One of my favorite bands is the Acid Mothers Temple; a sprawling collective of musicians that make some of the oddest rock music around today. The group is lead by Kawabata Makoto, but with a collective as large as the AMT, most of the members play in other bands around Tokyo and Japan. Thankfully, the AMT webpage advertises the side groups that contain any of the collective’s members. Tabata Mitsuru, one of the Acid Mother’s bassists, plays in a rock centered assembly called the Leningrad Blues Machine, which just happened to be playing a gig in Tokyo the week I was there.
The event was at a small club called the Show Boat, located in the neighborhood known as Koenji. The NY Times recently published a piece exalting the hip nature the neighborhood presents. They wrote:
“SHIBUI is Japanese youth-speak for things that are at once cool, funky and traditional. And these days, few things are as shibui as Koenji, a neighborhood on Tokyo’s west side, considered the birthplace of Japanese punk rock.Also playing that night were Yurasawan and Kawaguchi Masami’s New Rock Syndicate. I found out after the show that Kawaguchi had played in some other bands I recognized, namely experimental acts LSD March and Miminokoto. Both bands playing that night specialized in drawn out, hook heavy, fuzzy sounding rock and roll jams. Both were excellent and worth checking out.
In recent years, this low-rise area of traditional izakaya bars and narrow alleys has spawned a new music scene that knits together every musical style imaginable — American roots, Showa Era jazz and even enka, the sentimental pop music of postwar Japan — in a way that is distinctly Japanese. It’s a laboratory for musicians honing their own creative voices, independent of the slickly produced pop standards that dominate the Tokyo club scene.”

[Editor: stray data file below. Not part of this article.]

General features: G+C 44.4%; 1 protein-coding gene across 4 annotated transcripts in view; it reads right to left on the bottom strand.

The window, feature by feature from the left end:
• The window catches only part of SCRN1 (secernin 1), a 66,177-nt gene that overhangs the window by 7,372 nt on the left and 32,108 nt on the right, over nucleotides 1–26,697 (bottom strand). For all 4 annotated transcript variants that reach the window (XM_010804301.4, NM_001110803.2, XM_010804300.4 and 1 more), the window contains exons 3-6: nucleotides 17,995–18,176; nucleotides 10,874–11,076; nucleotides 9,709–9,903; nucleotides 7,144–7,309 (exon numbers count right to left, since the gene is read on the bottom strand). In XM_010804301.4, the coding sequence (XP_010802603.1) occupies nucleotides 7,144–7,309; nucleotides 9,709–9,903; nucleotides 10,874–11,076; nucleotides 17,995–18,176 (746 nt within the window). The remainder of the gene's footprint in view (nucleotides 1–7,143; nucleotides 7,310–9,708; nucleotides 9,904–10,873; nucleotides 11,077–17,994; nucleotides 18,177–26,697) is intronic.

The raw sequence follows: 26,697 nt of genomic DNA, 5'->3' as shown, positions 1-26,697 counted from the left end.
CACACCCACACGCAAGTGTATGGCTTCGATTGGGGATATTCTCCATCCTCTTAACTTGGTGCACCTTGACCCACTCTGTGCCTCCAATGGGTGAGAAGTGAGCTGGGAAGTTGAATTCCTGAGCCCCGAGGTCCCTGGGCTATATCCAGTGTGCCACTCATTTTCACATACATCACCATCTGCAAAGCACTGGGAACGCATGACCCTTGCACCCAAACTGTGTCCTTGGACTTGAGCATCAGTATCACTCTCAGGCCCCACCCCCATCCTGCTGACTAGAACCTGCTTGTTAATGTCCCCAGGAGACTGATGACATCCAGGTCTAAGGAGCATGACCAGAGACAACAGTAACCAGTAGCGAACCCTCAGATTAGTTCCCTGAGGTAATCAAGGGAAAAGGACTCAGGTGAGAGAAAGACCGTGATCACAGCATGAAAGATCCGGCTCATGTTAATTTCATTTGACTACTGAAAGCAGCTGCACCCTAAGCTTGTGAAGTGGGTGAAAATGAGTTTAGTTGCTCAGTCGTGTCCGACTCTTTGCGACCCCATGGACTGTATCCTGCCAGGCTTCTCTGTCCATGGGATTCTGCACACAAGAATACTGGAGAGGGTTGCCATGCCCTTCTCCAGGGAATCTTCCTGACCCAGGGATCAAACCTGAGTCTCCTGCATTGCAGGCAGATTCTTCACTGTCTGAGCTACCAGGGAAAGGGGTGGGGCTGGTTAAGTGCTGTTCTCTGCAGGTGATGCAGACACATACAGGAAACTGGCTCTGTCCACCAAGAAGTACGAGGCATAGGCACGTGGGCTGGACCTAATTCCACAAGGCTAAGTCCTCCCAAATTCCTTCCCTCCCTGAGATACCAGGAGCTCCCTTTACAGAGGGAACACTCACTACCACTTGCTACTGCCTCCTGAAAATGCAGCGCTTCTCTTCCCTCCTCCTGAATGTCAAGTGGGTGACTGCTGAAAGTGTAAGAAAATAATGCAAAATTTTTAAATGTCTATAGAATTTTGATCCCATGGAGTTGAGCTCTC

Later that week, I attended another club in the Koenji neighborhood known as the UFO Club, another intimate basement joint. Playing that night was the “NISEUO cosmic-chang mothership progress,” a group that fused various genres such as dub, jazz, and rock. They sounded a bit like Tom Waits, if he was Japanese and a bit more fuzzed out. Here is a video of the band performing.
Throughout the following days, I hit up some of the many independent record shops throughout the city. I happened upon a local singer-songwriter that is making some buzz in Tokyo called Nikaido Kazumi (二階堂和美). She plays minimal acoustic music, and has a new record out now called “Nikacetera.” Here is a promotional video for the album.
I tried to get an idea as to what popular music was also being played in Japan at the moment. I couldn’t escape a new pop-rock song from a band called Base Ball Bear titled “Love Mathematics.” Here is the video for it.
With the popularity of Japanese pop-culture in the West, most Americans have probably been exposed to J-Pop in one form or another at this point in time. Most of it isn’t my cup of tea (and in all fairness, I doubt I am the target market for the music), but I can still respect a catchy pop tune when I hear it. Here are two tracks that were popular in Tokyo at the time; one from a group called Perfume and the other by Yui.
Getting a chance to see a slew of bands that I would not likely have heard of in the States was a joy, and I look forward to going back and checking out other aspects of the Tokyo music scene soon.